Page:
Larian’s magical RPG gets its Source code buffed.
Divinity:OriginalSin2 gets Definitive.
On the face of it, the idea that Divinity: Original Sin II might need an update seems absurd. Larian’s RPG follow-up was so dazzling, so ambitious, so gosh-darned generous the first time around, that it feels petty to complain about the odd rough edge here and the odd poorly balanced combat scenario there.
The truth, however, is that’s understating things a bit. Although massively outweighed by its scope and depth, Original Sin II was quite a flawed game. Its open-ended adventure was often hard to parse, with a confusing quest system and a lack of player guidance. Its long and winding road could also be ferociously tough, partly because it was easy to wander into a fight you were unprepared for, and partly because some of its encounters were harder than a golem’s kidney stone.
It’s such issues the newly released Definitive Edition seeks to address, making this huge and beautifully crafted RPG that little bit easier to enjoy. For now, let’s focus on the more general updates, which reveal themselves right from the start menu.
As I mentioned, Original Sin II was criticised for its stern challenge. Even the game’s easy mode – known as Explorer mode – could prove demanding at times. To address this, Larian has introduced a new Story difficulty level. This lowers enemy stats while increasing those of your party. But it also makes two more specific changes.
Firstly, it grants the player the Resurrect skill, letting you revive dead party members at any time, rather than having to purchase resurrect scrolls. In addition, it adds a Flee skill, that lets players escape from combat scenarios without having to reload the game – handy if you wander into a fight that’s too high level for you.
Regardless of what difficulty you choose to play the game on, Larian has introduced several quality-of-life improvements. A new tutorial deck has been added to the ship you begin your adventure on, designed to guide you through the systems before launching you into the game proper (experienced players can skip this by climbing a ladder).
In addition, the Definitive Edition substantially alters the UI, most notably the journal. In the vanilla game, the journal was, frankly, not fit for purpose. Its layout was poorly arranged, listed in a diary format that prioritised what you had done over what you had to do. Any information is provided about current quests was often cryptic and hard to parse.
Bundle of Joy
The Definitive Edition reorganises the journal, breaking down each quest in a clearer fashion. For example, the game’s prologue involves escaping from a prison called Fort Joy, which you can approach in multiple ways. Previously, the player was largely left to figure this out. Now, however, the journal notes down each route you uncover as a new path, and links it clearly to the relevant quest. Not only does this make progressing easier, it also explicates the wide range of quest solutions Original Sin II offers. It even has the subquest ‘Follow Your Own Path’, indicating that the set quests aren’t the only ways to escape from Fort Joy.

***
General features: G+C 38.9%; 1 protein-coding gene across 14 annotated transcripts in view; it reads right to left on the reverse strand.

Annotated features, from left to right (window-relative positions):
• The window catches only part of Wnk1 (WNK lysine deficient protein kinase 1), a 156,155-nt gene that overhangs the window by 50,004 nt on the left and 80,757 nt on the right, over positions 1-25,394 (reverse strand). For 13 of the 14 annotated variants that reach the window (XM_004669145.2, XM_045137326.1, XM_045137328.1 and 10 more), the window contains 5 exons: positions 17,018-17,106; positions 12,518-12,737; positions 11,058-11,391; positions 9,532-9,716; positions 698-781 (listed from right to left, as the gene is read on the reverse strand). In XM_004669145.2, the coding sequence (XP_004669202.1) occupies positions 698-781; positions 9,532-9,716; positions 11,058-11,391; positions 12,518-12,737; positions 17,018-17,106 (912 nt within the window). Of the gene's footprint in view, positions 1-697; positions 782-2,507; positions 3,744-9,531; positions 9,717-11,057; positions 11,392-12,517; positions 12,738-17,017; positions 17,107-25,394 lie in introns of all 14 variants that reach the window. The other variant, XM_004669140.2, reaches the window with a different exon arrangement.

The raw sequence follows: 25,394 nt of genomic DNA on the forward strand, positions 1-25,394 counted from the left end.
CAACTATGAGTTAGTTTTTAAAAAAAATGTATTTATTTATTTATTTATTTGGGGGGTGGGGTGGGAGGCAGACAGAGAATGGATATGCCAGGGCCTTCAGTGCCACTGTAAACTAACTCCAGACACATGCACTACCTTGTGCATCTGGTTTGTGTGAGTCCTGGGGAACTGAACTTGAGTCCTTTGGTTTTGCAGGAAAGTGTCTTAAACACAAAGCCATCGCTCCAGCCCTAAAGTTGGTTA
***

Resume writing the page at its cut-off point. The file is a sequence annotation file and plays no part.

Clarity and consistency of challenge were by far Original Sin II’s biggest shortcomings, and the Definitive Edition does a lot to address these. But there’s new content, too. Larian has added over 100,000 lines of dialogue, and re-recorded large chunks of the existing dialogue, particularly in areas where the tone felt a little off.
In particular, Larian has focused on updating the final third of the game, which takes place in the city of Arx. Arx was regarded as the weakest of OSII’s acts, featuring fewer quests and being less well interconnected. There are far too many changes to mention here. But broadly, Larian has iterated upon the entire third act, going through it step-by-step and adding new NPCs, locations, events and quests. This includes a huge battle with the kraken that appears in Arx harbour, and much greater detail added to the pilgrim camp you pass through on your way to the city.
All-told, the Definitive Edition is a thorough update to an already-superb game. There’s one downside, though. Existing saves are not compatible with the Definitive Edition, so if you want to explore the renovated Arx in all its glory, you’ll need to clear another 70 hours in your gaming schedule. Looking at it another way, however, it’s an excuse to roll up a new party in the best roleplaying game since The Witcher 3.
All-told, the Definitive Edition is a thorough update